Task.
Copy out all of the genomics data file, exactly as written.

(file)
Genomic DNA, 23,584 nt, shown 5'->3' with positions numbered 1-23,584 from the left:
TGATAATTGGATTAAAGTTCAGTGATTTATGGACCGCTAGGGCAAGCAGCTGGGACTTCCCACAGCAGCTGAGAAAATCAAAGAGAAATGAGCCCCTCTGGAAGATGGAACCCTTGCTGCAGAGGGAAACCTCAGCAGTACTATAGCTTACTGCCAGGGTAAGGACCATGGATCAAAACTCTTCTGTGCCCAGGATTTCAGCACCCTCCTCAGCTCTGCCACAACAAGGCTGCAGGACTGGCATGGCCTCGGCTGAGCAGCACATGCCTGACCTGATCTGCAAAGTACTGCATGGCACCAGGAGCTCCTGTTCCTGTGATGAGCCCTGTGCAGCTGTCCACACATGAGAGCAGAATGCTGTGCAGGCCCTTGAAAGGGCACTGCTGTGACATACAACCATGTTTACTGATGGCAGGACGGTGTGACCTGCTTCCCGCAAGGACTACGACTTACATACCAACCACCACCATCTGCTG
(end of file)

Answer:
Genomic DNA, 23,584 nt, shown 5'->3' with positions numbered 1-23,584 from the left:
TGATAATTGGATTAAAGTTCAGTGATTTATGGACCGCTAGGGCAAGCAGCTGGGACTTCCCACAGCAGCTGAGAAAATCAAAGAGAAATGAGCCCCTCTGGAAGATGGAACCCTTGCTGCAGAGGGAAACCTCAGCAGTACTATAGCTTACTGCCAGGGTAAGGACCATGGATCAAAACTCTTCTGTGCCCAGGATTTCAGCACCCTCCTCAGCTCTGCCACAACAAGGCTGCAGGACTGGCATGGCCTCGGCTGAGCAGCACATGCCTGACCTGATCTGCAAAGTACTGCATGGCACCAGGAGCTCCTGTTCCTGTGATGAGCCCTGTGCAGCTGTCCACACATGAGAGCAGAATGCTGTGCAGGCCCTTGAAAGGGCACTGCTGTGACATACAACCATGTTTACTGATGGCAGGACGGTGTGACCTGCTTCCCGCAAGGACTACGACTTACATACCAACCACCACCATCTGCTG